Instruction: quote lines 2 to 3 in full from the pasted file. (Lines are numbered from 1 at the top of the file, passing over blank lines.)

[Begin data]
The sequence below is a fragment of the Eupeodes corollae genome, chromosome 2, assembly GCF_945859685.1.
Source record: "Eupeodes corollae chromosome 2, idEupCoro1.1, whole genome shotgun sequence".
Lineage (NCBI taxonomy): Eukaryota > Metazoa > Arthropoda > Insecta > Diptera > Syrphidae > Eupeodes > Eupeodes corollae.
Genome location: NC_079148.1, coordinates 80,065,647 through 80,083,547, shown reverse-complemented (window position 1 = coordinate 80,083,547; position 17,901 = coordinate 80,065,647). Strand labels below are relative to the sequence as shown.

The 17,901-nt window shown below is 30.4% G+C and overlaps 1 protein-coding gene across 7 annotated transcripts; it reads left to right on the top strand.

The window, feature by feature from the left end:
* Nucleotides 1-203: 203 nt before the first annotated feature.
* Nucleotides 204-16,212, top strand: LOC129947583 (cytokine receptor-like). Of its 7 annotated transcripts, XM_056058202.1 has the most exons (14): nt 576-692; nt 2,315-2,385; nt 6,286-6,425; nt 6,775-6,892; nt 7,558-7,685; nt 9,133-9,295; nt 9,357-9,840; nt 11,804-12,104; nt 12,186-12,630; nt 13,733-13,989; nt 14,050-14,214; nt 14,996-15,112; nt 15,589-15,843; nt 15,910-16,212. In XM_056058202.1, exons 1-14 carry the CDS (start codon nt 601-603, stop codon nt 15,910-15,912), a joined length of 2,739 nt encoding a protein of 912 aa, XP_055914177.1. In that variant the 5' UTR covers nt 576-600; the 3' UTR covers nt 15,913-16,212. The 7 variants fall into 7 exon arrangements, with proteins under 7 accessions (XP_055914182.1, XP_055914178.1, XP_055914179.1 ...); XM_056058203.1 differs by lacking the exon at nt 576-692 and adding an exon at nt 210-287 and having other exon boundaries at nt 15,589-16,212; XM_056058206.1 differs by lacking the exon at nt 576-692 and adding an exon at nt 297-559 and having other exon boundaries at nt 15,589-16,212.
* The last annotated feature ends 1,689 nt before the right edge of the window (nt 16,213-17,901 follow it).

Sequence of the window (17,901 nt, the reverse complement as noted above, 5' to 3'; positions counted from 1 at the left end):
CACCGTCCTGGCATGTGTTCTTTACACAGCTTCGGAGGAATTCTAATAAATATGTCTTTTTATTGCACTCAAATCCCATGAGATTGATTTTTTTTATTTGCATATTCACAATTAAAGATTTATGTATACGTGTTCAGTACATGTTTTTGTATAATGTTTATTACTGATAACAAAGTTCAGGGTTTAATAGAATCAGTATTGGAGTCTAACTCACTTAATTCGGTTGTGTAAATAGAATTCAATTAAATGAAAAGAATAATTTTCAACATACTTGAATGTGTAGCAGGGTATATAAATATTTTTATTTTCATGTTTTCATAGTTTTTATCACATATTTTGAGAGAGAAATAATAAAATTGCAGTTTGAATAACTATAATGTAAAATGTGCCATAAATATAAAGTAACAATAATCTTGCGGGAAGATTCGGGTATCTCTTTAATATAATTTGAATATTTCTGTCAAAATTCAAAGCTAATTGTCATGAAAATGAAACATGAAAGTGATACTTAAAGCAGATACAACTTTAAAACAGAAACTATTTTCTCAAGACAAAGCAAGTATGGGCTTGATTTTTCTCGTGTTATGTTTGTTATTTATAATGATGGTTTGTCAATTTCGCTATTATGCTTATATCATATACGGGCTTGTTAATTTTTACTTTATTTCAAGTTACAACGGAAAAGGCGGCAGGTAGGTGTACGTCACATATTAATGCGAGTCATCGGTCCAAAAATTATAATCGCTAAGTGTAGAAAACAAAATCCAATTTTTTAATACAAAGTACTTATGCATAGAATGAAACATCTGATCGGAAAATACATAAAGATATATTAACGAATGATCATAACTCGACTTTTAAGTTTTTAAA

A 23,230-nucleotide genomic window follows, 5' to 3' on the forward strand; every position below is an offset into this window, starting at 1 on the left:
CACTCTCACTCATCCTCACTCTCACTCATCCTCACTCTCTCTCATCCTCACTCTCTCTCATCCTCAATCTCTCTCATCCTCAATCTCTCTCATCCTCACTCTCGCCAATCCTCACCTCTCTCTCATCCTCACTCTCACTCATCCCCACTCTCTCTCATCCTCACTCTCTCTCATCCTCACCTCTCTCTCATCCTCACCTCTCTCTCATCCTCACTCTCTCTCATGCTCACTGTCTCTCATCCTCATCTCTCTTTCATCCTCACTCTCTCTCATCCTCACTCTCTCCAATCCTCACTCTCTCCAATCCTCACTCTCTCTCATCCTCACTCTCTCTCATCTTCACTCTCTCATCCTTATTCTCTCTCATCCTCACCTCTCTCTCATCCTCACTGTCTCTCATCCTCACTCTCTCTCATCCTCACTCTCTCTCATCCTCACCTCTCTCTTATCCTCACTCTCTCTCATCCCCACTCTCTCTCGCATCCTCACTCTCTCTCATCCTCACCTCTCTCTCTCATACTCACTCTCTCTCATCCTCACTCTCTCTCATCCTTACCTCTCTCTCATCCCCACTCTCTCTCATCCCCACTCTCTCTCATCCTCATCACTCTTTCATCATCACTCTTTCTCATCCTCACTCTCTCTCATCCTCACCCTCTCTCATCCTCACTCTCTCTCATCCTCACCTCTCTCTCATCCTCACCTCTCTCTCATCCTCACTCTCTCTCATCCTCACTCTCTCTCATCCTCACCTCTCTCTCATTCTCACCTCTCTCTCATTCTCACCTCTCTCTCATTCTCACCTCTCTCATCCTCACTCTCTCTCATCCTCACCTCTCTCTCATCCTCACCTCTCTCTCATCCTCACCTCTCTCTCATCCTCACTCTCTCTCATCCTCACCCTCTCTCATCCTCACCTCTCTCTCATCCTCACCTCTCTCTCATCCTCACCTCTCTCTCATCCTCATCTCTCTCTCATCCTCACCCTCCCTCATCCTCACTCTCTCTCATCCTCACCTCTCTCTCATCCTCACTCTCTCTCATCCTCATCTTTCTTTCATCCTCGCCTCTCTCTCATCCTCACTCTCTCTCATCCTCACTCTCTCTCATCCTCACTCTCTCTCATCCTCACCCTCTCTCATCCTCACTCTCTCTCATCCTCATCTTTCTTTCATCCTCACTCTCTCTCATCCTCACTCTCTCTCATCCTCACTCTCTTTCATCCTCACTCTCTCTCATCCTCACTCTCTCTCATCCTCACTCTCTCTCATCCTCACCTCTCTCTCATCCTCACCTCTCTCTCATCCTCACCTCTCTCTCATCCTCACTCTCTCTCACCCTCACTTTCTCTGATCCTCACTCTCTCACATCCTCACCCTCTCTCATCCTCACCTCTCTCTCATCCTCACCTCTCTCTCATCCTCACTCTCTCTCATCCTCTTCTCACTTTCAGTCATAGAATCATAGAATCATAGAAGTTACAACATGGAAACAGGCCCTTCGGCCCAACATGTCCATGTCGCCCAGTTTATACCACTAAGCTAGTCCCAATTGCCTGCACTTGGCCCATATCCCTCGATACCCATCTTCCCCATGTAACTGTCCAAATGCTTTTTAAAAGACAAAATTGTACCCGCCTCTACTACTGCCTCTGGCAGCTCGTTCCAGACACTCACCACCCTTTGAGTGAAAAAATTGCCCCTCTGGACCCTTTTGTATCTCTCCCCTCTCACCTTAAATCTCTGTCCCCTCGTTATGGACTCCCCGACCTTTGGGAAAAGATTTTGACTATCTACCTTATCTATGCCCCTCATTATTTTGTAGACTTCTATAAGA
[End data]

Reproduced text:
Source record: "Eupeodes corollae chromosome 2, idEupCoro1.1, whole genome shotgun sequence".
Lineage (NCBI taxonomy): Eukaryota > Metazoa > Arthropoda > Insecta > Diptera > Syrphidae > Eupeodes > Eupeodes corollae.